August 26, 2022 - 11:28am

The American Academy of Pediatrics has a gender problem. But it really doesn’t want to talk about it. And it doesn’t want its 67,000 members to talk about it eitherThe Academy, the top professional organisation for paediatricians in the United States, has gone all in on “gender-affirming care” in recent years, publishing “evidence-based” guidance on pubertal suppression (which the Academy describes as “reversible”), cross-sex hormones, and “gender-affirming surgeries”. It has condemned alternative perspectives and approaches as bigoted, harmful, and futile. 

There were good reasons to question this approach back when it became official policy in 2018. There’s even more cause for concern now, with dissidents within the field raising concerns about affirmative care and calling for a systematic review of the evidence. Rather than listen, however, the AAP has bent and broken its own rules in order to enforce the party line. So much for “evidence-based”. 

But the Academy may not be able to contain the issue for much longer, as frustrated critics have started to take their concerns public. Last week, the controversy broke out on the editorial pages of the Wall Street Journal, where paediatrician Julia Mason and researcher Leor Sapir charged the AAP with “ignor[ing] the evidence that has led Sweden, Finland and most recently the U.K. to place severe restrictions on medical transition for minors” and with “stifl[ing] debate on how best to treat youth in distress over their bodies”.

Academy President Moira Szilagyi responded that the AAP takes an open, “developmentally appropriate” approach to gender-questioning children that “allows questions and concerns to be raised in a supportive environment.” “This is what it means to ‘affirm’ a child or teen,” Szilagyi insists: “it means destigmatising gender variance and promoting a child’s self-worth. Gender-affirming care can be lifesaving. It doesn’t push medical treatments or surgery; for the vast majority of children, it recommends the opposite.” On Twitter, the Academy’s social media team went further: gender affirmation “has never been about pushing medicines or surgery. Medicines or surgery are options that may be considered by families and their care team on a case-by-case basis, but are not the goal of gender-affirming care, contrary to how critics have often mischaracterized the AAP’s recommendations.”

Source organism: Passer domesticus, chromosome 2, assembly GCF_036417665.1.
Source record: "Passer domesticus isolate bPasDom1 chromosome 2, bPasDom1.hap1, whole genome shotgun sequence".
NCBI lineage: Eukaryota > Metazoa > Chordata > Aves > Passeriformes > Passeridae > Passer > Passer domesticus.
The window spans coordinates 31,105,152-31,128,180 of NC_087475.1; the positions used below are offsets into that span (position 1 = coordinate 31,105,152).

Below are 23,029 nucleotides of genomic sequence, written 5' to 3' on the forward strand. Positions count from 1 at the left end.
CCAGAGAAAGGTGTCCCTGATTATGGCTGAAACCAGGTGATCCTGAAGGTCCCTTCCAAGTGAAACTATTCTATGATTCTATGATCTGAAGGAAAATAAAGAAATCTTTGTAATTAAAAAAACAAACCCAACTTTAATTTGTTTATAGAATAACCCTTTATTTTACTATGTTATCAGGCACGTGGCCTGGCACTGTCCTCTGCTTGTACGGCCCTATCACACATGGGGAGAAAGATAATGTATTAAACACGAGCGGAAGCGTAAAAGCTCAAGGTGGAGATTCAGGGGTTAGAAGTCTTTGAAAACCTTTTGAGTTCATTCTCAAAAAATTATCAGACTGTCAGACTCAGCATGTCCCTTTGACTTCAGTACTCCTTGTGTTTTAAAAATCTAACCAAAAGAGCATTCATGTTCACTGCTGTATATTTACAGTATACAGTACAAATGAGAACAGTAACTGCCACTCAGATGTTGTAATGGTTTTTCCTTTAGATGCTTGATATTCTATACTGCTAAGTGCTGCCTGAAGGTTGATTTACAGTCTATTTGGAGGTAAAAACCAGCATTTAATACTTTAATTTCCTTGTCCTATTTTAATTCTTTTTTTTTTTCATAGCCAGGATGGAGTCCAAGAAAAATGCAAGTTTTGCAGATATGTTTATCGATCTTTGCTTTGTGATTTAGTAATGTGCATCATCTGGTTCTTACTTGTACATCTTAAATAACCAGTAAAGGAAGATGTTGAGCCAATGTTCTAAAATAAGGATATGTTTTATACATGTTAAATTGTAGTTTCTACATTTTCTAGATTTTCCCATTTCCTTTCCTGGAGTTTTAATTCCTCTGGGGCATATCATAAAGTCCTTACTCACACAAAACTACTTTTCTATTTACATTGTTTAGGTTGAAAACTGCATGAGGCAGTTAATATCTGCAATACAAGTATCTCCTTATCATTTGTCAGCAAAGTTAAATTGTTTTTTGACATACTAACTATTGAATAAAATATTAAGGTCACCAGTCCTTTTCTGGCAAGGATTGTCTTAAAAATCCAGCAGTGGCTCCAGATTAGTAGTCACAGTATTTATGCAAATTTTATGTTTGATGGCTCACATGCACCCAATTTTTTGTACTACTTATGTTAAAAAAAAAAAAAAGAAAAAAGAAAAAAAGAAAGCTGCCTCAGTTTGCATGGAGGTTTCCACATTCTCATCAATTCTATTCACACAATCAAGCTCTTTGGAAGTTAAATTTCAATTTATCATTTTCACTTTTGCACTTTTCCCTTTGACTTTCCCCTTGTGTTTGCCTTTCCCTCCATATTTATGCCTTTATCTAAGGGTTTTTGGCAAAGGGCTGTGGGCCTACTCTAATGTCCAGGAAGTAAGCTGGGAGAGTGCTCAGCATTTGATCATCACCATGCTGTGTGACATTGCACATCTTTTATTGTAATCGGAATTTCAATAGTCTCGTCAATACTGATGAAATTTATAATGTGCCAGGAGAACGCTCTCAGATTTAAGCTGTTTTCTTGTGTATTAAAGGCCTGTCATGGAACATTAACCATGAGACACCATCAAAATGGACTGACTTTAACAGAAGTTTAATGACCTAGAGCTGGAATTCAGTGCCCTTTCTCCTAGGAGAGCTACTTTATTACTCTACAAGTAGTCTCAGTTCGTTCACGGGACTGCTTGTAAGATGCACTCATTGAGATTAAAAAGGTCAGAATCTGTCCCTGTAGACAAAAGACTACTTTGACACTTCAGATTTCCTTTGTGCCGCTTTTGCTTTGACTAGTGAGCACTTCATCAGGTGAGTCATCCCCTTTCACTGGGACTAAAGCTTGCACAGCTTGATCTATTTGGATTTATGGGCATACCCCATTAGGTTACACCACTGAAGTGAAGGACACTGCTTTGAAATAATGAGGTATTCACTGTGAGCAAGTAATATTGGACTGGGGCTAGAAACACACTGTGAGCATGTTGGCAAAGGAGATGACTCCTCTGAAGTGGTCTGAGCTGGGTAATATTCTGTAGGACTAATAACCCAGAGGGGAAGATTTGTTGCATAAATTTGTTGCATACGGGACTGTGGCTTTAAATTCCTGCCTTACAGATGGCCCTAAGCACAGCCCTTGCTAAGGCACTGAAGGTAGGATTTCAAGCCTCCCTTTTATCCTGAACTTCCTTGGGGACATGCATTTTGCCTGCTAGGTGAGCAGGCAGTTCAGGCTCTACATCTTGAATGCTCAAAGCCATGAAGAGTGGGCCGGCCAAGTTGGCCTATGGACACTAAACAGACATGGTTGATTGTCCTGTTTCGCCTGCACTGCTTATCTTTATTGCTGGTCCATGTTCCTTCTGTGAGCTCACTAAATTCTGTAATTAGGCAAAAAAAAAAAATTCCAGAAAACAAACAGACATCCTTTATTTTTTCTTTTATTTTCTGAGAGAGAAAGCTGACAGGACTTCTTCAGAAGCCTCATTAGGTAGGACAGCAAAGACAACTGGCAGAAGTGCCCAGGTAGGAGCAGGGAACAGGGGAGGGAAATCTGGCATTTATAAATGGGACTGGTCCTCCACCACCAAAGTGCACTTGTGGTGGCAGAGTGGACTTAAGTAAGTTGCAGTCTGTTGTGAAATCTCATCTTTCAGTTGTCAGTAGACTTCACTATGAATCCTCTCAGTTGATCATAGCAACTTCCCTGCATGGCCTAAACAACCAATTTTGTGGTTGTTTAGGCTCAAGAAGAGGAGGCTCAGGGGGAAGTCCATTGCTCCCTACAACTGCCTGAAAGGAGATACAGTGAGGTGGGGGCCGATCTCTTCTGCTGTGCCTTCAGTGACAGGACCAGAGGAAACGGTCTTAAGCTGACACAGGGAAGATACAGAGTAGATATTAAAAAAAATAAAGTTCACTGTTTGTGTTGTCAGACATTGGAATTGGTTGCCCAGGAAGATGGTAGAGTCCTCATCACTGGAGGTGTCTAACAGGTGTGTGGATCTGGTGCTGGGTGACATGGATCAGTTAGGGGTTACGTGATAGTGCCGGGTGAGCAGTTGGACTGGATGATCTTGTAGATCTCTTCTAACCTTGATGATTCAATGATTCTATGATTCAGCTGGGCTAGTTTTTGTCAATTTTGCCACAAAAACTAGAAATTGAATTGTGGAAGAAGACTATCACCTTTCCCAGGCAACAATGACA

There may be compelling strategic reasons to take the AAP at its word when it insists that gender-affirming care recommends “the opposite” of drugs and surgery. Doing so might require them to explain why so many American paediatricians, inspired by AAP guidelines, are rushing gender-distressed youth into social and medical transition. But Szilagyi’s defensive statement doesn’t mark a “reversal”, as Mason and Sapir claim in a follow-up letter. Rather, it’s just the latest move by affirming advocates to shut down debate by pretending there’s nothing to talk about. Drugs and surgery are “not the goal of gender-affirming care”, the Academy insists. But of course drugs and surgery aren’t the goal. The goal is to “affirm” a child’s gender-variant identity. Drugs and surgery are just the means by which this identity can be affirmed. 

The playbook is familiar by now. Advocates for a more cautious, exploratory approach want to talk about specifics: what is the relationship between social transition and medical interventions? How does the AAP square its condemnation of “watchful waiting” with Szilagyi’s call for “developmentally appropriate care that is oriented toward understanding and appreciating the youth’s gender experience”? Rather than answering these questions, proponents of affirmative care retreat behind abstractions like “promoting a child’s self-worth”.

What the AAP can’t and won’t engage with is the possibility that their recommendations around gender-affirming care aren’t neutral, that affirmation may solidify a child’s sense that they really are in the wrong body, and that the cascade of interventions that often follow a youthful self-declaration amount to an unregulated medical experiment on underage patients, with unknown consequences for cognitive, psychosocial, physical, and sexual development. When professional associations like the AAP dismiss good-faith critics as “anti-transgender activists” and bend or break their own rules to prevent open dialogues from taking shape, entire fields can lose their way and harm in the name of healing. 

Eliza Mondegreen is a graduate student in psychiatry and the author of Writing Behavior on Substack.